Discussion about what defines a well fitting saddle remains controversial. However, there’s general consensus that a saddle should neither traumatise nor injure the horse. 

Since it became possible to measure saddle pressure, several studies have tried to define the upper limit of tolerated pressure. Earlier investigations related saddle pressure to the occurrence of back pain or to the fit of a saddle. These studies gave a good overview of what was to be expected when dealing with badly fitting saddles and demonstrated how diverse saddle problems and their potentially negative influence on the horse’s back can be. 

The most frequently encountered problems are bridging, ill-fitting headplates and incorrect stuffing of the panels. Therefore, a good saddle fitter is also capable of rebalancing a saddle with flocking him/herself. 

In horses, back muscle soreness is often accompanied by dry spots in the saddle area. Sweat glands are embedded in a dense network of capillaries. Due to high pressure, local ischaemia [restriction of blood supply to tissues] results in reduction of sweat production. Therefore, the associated symptom of dry spots can be used together with the more obvious signs like a saddle sore as an estimate of too high pressure load.

Many modern measuring techniques are now available to the public; some are useful, others are not and a waste of money. It also depends on how much you like gadgets and how much money you want to spend on them. 

The cheapest and still a very reliable tool to measure a horse is the simple flexicurve. A more advanced version, which provides a similar but more objective picture, is the 3D-scanning device from Horseshape. However, it’s not immediately visible to your client on site.

Thermography is, my opinion and experience, the best tool for the modern – and future - saddle fitter. It’s a non-invasive, heat detecting technology that translates skin surface temperature information into colour images. 

A thermal imaging camera is used to convert infrared radiation emitted from the skin surface into electrical impulses that are visualized in color on a video screen. Heat generated by inflammation is transmitted to the overlying skin via increased capillary blood flow and is dissipated as infrared energy. 

By using an infrared camera, also known as a thermal imager, and a specially developed analyzing software program, the infrared energy can be measured.

The first advantage of using thermal imaging is that it’s an easy and small device to take with you. But most importantly, it gives you and your customer an immediate picture of what’s going on. It shows what the saddle does to the horse’s body. Of course, as with every tool, you need proper training to interpret the pictures correctly. The MSFC is to provide additional training for this in near future. 

Studies have shown that measurement of pressure between the saddle and the horse’s back offers another alternative for assessment of saddle fit and horse/rider interaction. However, it’s only proven in a standardized set-up on a standing horse - and when calibrated every day! The repeatability was very poor when used in practical saddle fitting situations, and it’s therefore not advised as a reliable, useful tool. 

According to a new study by equitation scientists, horses prefer to avoid rein tension rather than just get used to it. And beyond a certain force threshold, rein tension can cause conflict behavior. So when a horse owner comes to you thinking he or she has a saddle problem, look further.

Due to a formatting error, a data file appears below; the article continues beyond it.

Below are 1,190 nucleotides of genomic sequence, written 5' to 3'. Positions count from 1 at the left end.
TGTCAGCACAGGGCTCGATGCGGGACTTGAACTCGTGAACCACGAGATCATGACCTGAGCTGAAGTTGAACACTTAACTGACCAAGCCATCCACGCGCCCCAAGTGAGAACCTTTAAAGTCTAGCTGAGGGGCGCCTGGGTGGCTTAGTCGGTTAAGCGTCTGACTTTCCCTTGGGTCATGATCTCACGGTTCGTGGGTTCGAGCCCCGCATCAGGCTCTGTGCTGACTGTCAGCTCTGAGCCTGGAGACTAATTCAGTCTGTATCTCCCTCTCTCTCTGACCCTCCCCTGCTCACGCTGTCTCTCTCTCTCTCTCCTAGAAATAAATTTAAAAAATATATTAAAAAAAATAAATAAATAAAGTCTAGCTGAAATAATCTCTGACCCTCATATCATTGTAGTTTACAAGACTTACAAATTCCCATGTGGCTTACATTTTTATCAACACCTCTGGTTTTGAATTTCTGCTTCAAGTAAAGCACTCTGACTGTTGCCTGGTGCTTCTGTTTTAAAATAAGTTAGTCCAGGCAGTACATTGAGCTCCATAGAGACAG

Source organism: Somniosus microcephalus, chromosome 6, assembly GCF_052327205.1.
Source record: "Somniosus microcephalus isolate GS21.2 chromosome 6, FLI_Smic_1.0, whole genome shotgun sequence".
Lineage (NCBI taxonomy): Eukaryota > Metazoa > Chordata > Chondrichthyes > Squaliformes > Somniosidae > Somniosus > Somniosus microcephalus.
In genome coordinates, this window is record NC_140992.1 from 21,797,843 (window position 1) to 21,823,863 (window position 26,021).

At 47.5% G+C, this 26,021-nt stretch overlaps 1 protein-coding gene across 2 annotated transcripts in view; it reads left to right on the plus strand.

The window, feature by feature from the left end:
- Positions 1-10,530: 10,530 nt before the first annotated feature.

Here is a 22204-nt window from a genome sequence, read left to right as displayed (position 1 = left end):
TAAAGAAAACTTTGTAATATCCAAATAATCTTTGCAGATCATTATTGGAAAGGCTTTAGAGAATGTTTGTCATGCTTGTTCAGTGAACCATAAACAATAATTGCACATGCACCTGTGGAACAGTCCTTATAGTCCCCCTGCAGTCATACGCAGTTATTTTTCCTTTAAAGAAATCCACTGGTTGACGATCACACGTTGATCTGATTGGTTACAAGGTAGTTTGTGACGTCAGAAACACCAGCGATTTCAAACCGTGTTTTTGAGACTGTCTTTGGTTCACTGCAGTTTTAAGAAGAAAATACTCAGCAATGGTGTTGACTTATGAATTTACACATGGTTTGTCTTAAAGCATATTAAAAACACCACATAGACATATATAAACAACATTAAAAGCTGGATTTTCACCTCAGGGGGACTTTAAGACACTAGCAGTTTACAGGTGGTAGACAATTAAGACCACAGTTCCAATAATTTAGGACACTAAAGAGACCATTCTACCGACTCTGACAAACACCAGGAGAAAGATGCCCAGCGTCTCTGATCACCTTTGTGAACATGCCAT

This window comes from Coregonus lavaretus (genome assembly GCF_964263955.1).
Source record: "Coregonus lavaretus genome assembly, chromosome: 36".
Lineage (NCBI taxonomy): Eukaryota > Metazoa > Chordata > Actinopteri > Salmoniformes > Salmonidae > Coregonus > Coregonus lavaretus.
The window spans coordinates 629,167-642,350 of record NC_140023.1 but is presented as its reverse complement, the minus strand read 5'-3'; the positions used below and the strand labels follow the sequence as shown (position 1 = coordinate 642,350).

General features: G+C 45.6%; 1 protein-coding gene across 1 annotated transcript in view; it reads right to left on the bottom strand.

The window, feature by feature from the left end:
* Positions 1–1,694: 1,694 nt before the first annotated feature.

Also look at the rider, look at the bridle and bit fitting. Many riders, including professionals, have no idea how much pressure they have in their hands – including big differences between their left and right hands. From studies, we know that too much and/or uneven rein pressure says something about the asymmetry of the rider and/or horse. 

As a saddle fitter, you need to find the main cause of the problem and if the saddle and bridle fit correctly. A handy new tool in this respect is a rein tension device. Already widely used in The Netherlands by vets, trainers and Olympic competitors, when a rider sits more to one side, it can be seen in the graphs. 

The device is small enough to take with you; you only need a laptop. It’s also easy to show and explain to customers and is especially useful combined with video of the rider. It works well with another new tool, the Visualise System from Centaur Biomechanics, too.

Examining saddle fit is perhaps the most important aspect of examining a horse with a suspected back problem. If the back problem is corrected but an ill-fitting saddle continues to be used, the problems will return. An ill-fitting saddle also contributes to lower leg lameness, making correction even more imperative.

Riders, trainers and other professionals involved in equine care and performance need better education to recognise ill-fitting saddles, lameness, saddle slip and rider crookedness, said Dr Sue Dyson during the SRT’s (Saddle Research Trust) latest conference. And I fully agree with that. 



The simple flexicurve is cheap and reliable.

Thermography gives you and your customer an immediate picture of what’s going on.

Author - DR Gerry van Oossanen

About the author

DR Gerry van Oossanen studied at Antwerp University and Utrecht University. She graduated in equine movement science (research subject: the triangle horse-saddle-rider) and has a Masters degree in Equine Physical Therapy Science. She is also a chartered animal physical therapist, certified acupuncturist and certified equine thermographer (Ohio State University). 

Dr van Oossanen is the Director of the Academy for Master Saddle Fitting Consultants (MSFC) which runs complete training programmes for saddle fitting and saddle making. She is specialises in back and neck disorders (especially in relation to saddles and bridles), and has developed a special back-friendly horse and rider rehabilitation training programme. She also teaches saddle fitting in relation to back problems to veterinary students at Utrecht University.